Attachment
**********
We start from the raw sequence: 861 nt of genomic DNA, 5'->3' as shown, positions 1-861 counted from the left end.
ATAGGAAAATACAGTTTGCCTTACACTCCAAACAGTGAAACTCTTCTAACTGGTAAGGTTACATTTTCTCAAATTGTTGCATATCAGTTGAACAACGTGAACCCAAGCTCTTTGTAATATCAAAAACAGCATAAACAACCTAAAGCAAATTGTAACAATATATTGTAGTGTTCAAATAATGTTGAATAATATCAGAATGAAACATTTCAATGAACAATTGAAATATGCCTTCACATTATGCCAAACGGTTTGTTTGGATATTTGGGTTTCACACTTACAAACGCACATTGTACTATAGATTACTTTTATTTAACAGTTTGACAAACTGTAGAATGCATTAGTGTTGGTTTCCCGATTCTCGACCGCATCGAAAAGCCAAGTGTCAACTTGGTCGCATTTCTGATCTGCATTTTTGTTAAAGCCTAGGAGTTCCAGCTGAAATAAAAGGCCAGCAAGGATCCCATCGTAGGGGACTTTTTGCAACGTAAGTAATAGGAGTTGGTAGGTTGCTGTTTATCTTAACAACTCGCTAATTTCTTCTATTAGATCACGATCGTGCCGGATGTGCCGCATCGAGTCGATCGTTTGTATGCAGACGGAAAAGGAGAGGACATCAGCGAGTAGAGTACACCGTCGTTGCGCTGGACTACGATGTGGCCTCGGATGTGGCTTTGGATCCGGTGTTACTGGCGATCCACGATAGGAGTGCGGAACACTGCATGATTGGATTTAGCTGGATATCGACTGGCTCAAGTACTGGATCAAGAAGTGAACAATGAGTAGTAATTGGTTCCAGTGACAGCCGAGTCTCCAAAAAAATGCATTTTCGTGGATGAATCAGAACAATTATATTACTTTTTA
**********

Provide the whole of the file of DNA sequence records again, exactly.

We start from the raw sequence: 861 nt of genomic DNA, 5'->3' as shown, positions 1-861 counted from the left end.
ATAGGAAAATACAGTTTGCCTTACACTCCAAACAGTGAAACTCTTCTAACTGGTAAGGTTACATTTTCTCAAATTGTTGCATATCAGTTGAACAACGTGAACCCAAGCTCTTTGTAATATCAAAAACAGCATAAACAACCTAAAGCAAATTGTAACAATATATTGTAGTGTTCAAATAATGTTGAATAATATCAGAATGAAACATTTCAATGAACAATTGAAATATGCCTTCACATTATGCCAAACGGTTTGTTTGGATATTTGGGTTTCACACTTACAAACGCACATTGTACTATAGATTACTTTTATTTAACAGTTTGACAAACTGTAGAATGCATTAGTGTTGGTTTCCCGATTCTCGACCGCATCGAAAAGCCAAGTGTCAACTTGGTCGCATTTCTGATCTGCATTTTTGTTAAAGCCTAGGAGTTCCAGCTGAAATAAAAGGCCAGCAAGGATCCCATCGTAGGGGACTTTTTGCAACGTAAGTAATAGGAGTTGGTAGGTTGCTGTTTATCTTAACAACTCGCTAATTTCTTCTATTAGATCACGATCGTGCCGGATGTGCCGCATCGAGTCGATCGTTTGTATGCAGACGGAAAAGGAGAGGACATCAGCGAGTAGAGTACACCGTCGTTGCGCTGGACTACGATGTGGCCTCGGATGTGGCTTTGGATCCGGTGTTACTGGCGATCCACGATAGGAGTGCGGAACACTGCATGATTGGATTTAGCTGGATATCGACTGGCTCAAGTACTGGATCAAGAAGTGAACAATGAGTAGTAATTGGTTCCAGTGACAGCCGAGTCTCCAAAAAAATGCATTTTCGTGGATGAATCAGAACAATTATATTACTTTTTA